The British Museum
The British Museum is one of the most important museums in the UK, making it a must-visit during your trip to London. Open every day of the week, this museum is completely free to enter and is comprised of numerous temporary and permanent exhibitions.
You can wander around and admire the galleries yourself, but if you really want to have an enlightening experience, you're best off signing up for one of the guided tours, which take place several times throughout the day.
If you're visiting the British Museum as a family, you'll be pleased to hear that there is plenty for kids to see and do, including arts and crafts, trails and object handling. After you've seen everything, take it easy in the café or restaurant before heading on over to the gift shop to pick up some souvenirs.
Art lovers won't want to miss the chance to explore the Courtauld Gallery. Known as one of the finest small museums in the world, the Courtauld Gallery is home to a fantastic art collection, including famous Impressionist and Post-Impressionist pieces, as well as a selection of temporary exhibitions.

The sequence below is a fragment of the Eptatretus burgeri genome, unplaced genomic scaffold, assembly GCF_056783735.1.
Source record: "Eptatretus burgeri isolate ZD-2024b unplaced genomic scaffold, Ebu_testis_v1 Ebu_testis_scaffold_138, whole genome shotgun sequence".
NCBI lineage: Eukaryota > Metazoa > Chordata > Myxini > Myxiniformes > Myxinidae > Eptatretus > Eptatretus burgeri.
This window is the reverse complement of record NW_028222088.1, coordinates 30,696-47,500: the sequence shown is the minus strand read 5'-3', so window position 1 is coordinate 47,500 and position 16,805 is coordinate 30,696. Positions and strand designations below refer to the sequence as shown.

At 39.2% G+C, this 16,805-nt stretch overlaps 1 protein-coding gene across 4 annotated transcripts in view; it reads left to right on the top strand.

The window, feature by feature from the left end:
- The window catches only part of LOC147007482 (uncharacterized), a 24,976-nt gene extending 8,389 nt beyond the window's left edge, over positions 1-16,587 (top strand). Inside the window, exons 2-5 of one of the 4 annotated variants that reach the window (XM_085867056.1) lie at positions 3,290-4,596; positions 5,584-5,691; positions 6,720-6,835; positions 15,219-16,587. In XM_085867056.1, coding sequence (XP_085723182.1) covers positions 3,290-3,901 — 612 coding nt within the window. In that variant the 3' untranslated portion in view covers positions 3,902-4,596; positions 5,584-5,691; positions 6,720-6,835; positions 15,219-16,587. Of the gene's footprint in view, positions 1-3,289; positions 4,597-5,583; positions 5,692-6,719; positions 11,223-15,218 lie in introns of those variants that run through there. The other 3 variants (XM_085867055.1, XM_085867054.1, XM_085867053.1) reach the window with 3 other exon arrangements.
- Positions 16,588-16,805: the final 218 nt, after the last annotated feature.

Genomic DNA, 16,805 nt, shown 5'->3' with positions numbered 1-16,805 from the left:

Displays are primarily made up of sculptures, decorative arts, drawings and prints. There is also a café and gift shop onsite. Admission is reasonable and children under 18 can enter for free. The best day to visit the Courtauld Gallery is on a Monday when admittance is half price.
Royal Opera House
If you're fan of theatre, don't pass up the opportunity to visit the Royal Opera House. There have been spectacular performances in the past such as Swan Lake, Onegin, L'Ormindo, Ballet Black, Die Zauberfote and Der Fliegende Hollander.
For a truly memorable visit, you can splash out and combine a performance with a meal in one of the luxury dining rooms. If you'd like to visit the Royal Opera House but don't feel like watching a show, there are plenty of other things to do, such as admiring the exhibitions, shopping at the boutiques and enjoying a behind-the-scenes tour.
The nearby area of Covent Garden is also a firm favourite amongst tourists, boasting a vast array of shops, restaurants, theatres and museums to enjoy in the heart of the bustling city.